One of the original motivations for Moffat’s theory was the desire to do away with the Higgs boson. The existence of the Higgs has since been confirmed (representing another spectacular triumph for the Standard Model) but other problems remain, so Moffat’s theory remains relevant.
The theory reproduces the SM at low energies, but predicts deviations at energy levels that may be reachable by present-day instruments. This is important… too many theories nowadays rely on postulates that can never, ever, be confronted with experiment!
The basic steps of building the finite electroweak theory (FEW) are as follows.
- First, we start with a massless SU(2)L×U(1)Y gauge invariant theory that incorporates all the known fermion and boson fields.
- Next, we change the theory by introducing a non-local operator that has the effect of “smearing” vertices and eliminating all unpleasant infinities. This smearing operator has an energy scale that is fairly low (around 500 GeV). Normally, new physics with an associated energy scale that is this low leads to higher order operators that produce nonsensical results. Not so in this case: the nonlocal operator “eats up” an infinite series of such terms.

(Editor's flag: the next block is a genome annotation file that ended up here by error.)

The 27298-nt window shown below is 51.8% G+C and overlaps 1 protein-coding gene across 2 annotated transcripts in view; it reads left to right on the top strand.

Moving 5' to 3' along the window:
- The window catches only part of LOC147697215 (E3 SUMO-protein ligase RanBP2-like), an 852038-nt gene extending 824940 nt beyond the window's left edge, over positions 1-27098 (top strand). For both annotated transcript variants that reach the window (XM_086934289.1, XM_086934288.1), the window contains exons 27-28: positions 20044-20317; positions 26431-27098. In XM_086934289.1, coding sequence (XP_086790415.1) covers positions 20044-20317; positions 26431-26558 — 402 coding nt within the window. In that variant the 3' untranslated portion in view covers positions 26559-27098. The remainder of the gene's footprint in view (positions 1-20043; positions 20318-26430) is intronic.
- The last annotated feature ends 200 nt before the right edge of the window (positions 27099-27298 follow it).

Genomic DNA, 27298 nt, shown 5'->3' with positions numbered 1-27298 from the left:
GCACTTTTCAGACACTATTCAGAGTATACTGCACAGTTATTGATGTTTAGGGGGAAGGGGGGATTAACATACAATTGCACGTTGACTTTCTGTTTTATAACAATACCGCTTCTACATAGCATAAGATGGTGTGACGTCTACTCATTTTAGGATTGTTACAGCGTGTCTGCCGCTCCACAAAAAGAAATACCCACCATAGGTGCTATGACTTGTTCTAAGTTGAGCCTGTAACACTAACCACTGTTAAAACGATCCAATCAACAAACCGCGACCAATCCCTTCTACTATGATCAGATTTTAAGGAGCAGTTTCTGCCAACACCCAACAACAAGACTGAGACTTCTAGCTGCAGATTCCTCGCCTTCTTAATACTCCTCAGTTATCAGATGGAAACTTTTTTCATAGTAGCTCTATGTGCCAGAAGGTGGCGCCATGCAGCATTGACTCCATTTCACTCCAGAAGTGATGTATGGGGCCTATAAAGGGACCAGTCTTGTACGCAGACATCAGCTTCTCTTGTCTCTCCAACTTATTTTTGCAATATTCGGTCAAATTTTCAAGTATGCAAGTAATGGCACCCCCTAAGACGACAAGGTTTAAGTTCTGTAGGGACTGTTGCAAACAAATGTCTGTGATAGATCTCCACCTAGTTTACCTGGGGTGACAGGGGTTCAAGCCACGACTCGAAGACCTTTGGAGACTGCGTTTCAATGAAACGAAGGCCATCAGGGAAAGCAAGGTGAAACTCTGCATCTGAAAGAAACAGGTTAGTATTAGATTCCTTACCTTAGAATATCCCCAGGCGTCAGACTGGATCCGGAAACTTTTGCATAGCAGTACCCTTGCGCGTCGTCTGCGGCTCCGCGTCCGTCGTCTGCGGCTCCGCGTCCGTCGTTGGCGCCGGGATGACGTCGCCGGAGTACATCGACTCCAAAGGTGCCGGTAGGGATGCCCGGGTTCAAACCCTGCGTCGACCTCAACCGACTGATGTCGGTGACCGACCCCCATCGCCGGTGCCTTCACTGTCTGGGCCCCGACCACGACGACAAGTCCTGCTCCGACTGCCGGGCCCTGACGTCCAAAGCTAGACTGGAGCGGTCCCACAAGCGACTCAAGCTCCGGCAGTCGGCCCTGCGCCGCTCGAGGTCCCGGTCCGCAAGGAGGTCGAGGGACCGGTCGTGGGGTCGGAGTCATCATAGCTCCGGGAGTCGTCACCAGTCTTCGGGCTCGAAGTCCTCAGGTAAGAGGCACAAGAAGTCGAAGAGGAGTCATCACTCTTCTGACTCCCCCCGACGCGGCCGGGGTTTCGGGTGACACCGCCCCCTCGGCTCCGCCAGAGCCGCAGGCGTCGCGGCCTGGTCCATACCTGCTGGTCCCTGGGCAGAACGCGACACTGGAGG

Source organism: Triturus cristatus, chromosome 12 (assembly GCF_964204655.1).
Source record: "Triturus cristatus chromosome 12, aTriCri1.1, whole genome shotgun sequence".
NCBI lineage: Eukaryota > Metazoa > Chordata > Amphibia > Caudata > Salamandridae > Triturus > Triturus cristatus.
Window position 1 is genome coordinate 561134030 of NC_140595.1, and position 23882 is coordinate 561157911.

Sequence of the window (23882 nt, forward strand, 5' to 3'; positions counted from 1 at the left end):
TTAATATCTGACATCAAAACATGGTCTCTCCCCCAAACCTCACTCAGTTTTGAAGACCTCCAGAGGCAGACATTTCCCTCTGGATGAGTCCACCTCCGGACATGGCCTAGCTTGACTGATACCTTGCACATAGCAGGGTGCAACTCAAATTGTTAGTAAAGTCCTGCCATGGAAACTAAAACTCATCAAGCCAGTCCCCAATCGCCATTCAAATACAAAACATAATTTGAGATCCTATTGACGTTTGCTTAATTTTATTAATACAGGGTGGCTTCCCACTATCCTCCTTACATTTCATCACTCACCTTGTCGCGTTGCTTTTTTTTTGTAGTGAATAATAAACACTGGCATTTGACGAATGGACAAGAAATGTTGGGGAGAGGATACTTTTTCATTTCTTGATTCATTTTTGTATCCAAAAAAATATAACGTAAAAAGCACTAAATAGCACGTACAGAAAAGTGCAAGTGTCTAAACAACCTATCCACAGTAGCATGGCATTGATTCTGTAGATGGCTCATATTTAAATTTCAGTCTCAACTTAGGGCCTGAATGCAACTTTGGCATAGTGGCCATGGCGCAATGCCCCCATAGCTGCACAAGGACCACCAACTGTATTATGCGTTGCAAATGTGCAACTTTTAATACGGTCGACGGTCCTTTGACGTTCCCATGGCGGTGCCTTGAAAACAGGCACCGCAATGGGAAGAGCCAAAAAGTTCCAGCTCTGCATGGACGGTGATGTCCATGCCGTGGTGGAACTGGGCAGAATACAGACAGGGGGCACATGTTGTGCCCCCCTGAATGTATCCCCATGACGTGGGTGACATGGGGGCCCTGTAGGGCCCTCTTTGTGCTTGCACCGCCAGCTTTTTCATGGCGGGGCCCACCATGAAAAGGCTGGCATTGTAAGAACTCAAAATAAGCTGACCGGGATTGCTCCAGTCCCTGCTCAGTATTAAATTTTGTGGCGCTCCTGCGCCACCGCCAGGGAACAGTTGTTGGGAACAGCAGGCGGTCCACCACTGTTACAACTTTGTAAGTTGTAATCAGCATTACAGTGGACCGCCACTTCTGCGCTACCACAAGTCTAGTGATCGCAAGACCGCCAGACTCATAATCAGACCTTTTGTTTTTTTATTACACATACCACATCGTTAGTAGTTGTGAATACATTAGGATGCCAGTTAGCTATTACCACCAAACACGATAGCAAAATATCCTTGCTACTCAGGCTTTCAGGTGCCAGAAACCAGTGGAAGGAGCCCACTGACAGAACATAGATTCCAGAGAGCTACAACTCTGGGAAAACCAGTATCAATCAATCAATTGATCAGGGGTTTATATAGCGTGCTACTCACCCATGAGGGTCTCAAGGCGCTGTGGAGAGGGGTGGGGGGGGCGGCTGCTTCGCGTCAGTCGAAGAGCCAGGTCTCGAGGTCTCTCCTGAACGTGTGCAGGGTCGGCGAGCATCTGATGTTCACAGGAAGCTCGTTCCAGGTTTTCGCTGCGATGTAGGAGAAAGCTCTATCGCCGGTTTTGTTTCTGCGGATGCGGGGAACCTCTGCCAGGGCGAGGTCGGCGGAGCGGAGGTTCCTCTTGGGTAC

- We then calculate the self-interaction of the fermion fields and find that in addition to the zero-mass, trivial solution, the resulting gap equation also admits a non-trivial solution. This is sufficient to generate fermion masses as an alternative to the Yukawa-couplings to the Higgs field v.e.v., which is the mechanism of the Standard Model.
- Next, we move on to the vector bosons. Simply doing the same that we do for fermions is not enough to get the right masses. To get the right masses, we introduce into the path integral a nontrivial integration measure that is intimately connected to the nonlocal operator. This measure is constructed such that it breaks the SU(2)L symmetry while leaving the U(1)Y alone, guaranteeing that the photon remains massless. This, too, represents an alternative to the Standard Model’s symmetry breaking mechanism that relies on the Higgs field’s unusual (and in some ways, problematic) quartic “Mexican hat” potential.
The result is a theory in which both fermions and bosons have the right masses, and the rules are almost those of the SM, with two key differences: vector boson masses are running in the vector boson propagators, and the coupling constants are also running with energy.